- 3.6% of people aged 16–74 were unemployed
For more details see: NI Neighbourhood Information Service
On Census day in 2011:
Garvagh railway station -formally on Station Road- opened on 18 February 1880 and was shut on 28 August 1950. Disused remnants of the track still remain in a few locations including several railway bridges.
There are several bus stops in Garvagh town operated through Translink Ulsterbus, they are on Main Street and Bridge Street as well as several in the surrounding area.
In the 1930s, 1940s and 1950s there were two public schools in Garvagh. Garvagh Public Elementary School, which was the Presbyterian school, was at the Southerly end of the town. Garvagh Youth Club now occupies the premises.
The second school, which was known as the Canning Public Elementary School, was the Church of Ireland school, and was positioned where the Christian Workers Union Hall now stands.
In 1947 an Education Act was passed, changing education in Northern Ireland. Public Elementary schools were to be called Primary Schools, with pupils transferring at 11+ to Intermediate schools, Grammar schools, and Technical schools. This change took some time, as schools had to be planned and built. Garvagh Intermediate school opened in 1953. The primary school population fell as a result. Both primary schools continued to operate for some time, but eventually the Canning Primary School closed. Primary Education continued in Garvagh Primary School, but as housing development took place, the school could not cope with the numbers. Temporary accommodation was given in Garvagh Orange Hall.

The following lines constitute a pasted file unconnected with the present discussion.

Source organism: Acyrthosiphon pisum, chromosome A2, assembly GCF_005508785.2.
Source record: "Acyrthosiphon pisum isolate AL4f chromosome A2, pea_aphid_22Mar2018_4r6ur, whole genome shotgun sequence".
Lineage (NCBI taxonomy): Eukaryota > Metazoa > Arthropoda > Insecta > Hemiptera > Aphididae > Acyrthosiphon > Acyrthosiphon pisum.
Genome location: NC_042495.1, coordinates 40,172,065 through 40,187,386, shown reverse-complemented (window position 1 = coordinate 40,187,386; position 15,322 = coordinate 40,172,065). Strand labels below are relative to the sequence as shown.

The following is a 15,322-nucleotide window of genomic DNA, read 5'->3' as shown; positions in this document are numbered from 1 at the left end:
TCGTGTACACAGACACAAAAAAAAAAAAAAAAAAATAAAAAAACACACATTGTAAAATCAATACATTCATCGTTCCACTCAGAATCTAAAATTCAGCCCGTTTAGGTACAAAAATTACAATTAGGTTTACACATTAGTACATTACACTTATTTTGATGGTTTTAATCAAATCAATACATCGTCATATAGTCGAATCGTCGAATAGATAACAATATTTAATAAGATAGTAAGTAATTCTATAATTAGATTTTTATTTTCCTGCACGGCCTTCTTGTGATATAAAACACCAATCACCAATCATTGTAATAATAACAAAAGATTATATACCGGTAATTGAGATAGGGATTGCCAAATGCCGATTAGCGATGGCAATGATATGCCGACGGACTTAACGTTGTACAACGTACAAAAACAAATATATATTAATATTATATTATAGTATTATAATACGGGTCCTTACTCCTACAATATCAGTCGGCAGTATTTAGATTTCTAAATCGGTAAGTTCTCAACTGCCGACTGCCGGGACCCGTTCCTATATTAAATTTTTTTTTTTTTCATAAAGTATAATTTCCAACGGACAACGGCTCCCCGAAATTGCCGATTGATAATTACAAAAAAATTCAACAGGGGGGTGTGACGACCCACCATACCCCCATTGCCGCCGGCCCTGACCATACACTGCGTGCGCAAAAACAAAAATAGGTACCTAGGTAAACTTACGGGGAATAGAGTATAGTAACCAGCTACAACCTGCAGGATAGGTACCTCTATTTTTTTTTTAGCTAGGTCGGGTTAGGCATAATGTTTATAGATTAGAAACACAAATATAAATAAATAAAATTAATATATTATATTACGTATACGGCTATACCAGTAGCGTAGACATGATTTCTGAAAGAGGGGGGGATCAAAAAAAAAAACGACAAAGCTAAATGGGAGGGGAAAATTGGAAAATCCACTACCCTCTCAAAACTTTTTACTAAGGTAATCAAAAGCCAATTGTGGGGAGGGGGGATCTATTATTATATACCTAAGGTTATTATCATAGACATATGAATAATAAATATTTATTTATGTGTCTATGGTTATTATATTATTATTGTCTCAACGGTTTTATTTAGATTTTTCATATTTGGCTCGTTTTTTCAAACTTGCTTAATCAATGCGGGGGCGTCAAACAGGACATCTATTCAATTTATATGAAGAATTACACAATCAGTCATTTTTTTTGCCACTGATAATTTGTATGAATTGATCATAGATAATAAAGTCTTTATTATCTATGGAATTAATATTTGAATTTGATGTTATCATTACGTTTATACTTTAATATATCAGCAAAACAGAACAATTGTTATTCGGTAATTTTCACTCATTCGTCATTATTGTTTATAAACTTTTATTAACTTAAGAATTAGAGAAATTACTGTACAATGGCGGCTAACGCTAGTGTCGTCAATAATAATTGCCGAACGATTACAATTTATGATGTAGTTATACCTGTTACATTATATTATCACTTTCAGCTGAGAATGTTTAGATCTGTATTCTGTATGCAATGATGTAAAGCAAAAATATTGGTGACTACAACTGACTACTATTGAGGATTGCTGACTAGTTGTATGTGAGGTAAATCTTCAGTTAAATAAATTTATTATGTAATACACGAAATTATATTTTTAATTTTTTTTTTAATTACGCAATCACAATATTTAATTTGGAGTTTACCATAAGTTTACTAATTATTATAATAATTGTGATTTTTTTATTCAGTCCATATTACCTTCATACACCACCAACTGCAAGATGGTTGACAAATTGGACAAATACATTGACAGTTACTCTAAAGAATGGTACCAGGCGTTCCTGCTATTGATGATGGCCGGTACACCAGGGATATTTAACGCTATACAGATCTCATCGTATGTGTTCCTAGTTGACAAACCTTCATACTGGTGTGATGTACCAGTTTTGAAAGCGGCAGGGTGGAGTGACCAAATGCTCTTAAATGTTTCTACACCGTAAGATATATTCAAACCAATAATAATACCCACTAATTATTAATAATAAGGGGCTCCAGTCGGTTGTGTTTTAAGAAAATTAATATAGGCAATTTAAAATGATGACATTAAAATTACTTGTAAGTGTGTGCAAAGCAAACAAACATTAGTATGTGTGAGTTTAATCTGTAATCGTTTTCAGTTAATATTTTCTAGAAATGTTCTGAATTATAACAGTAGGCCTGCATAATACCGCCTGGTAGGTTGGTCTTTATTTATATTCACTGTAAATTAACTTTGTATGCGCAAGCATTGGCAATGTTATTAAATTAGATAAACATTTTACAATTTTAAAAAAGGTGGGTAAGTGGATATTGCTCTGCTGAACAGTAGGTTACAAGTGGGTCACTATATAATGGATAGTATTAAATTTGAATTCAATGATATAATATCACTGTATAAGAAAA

In the grounds of Garvagh Intermediate School was the school, and Garvagh House, the former house of the Canning family, which contained some classrooms and flats for single female teachers. The house fell into disrepair over the years and was eventually demolished; in 1965 the County Londonderry Education Committee opened Garvagh Primary School on the site.
In the early 1970s, increased enrolment due to the raising of school leaving age led to the Education Committee transferring the primary school buildings to the Intermediate school, and in April 1973 a new Garvagh Primary School opened. It was built on Ashe's Meadow. Where the gates are, was the site of the old cinema (AVON - which stood for Allies Victory over Nazis). The school was of a new design, with three wings. Each wing consisted of three classrooms, lavatories and an open area. Apart from the classroom for P1, the classrooms had no doors. This was referred to as open plan.
Today, there are two schools in Garvagh: Garvagh Primary School, St Patrick's & St Joseph's Primary School (Glenullin). Garvagh High School closed on the 31st August 2013 as a result of enrolment decline. In addition, the future of Garvagh Primary School is unclear as there are ongoing discussions regarding forming an amalgamation with Gorran Primary School, which lies just beyond the town vicinity.
Garvagh was one of the first towns to provide early year education in the area. The preschool. Garvagh Community Playgroup was established in 1974. The playgroup currently resides behind Garvagh Primary School and provides early years education to children from 3 years old.
|Wikimedia Commons has media related to Garvagh.|
- Placenames Database of Ireland
- Placenames NI
- "Parades and Marches - Chronology 2: Historical Dates and Events". Conflict Archive on the Internet (CAIN). Retrieved 28 January 2010.
- "The Battle of Garvagh". Musicanet.
- "Derry attacks 'sectarian' - PSNI". Irish Times (16 August 2009). 8 August 2009. Retrieved 16 August 2009.
- Discover Northern Ireland: Garvagh Museum, accessed 3 July 2017
- "Garvagh station" (PDF). Railscot - Irish Railways. Retrieved 2007-10-14.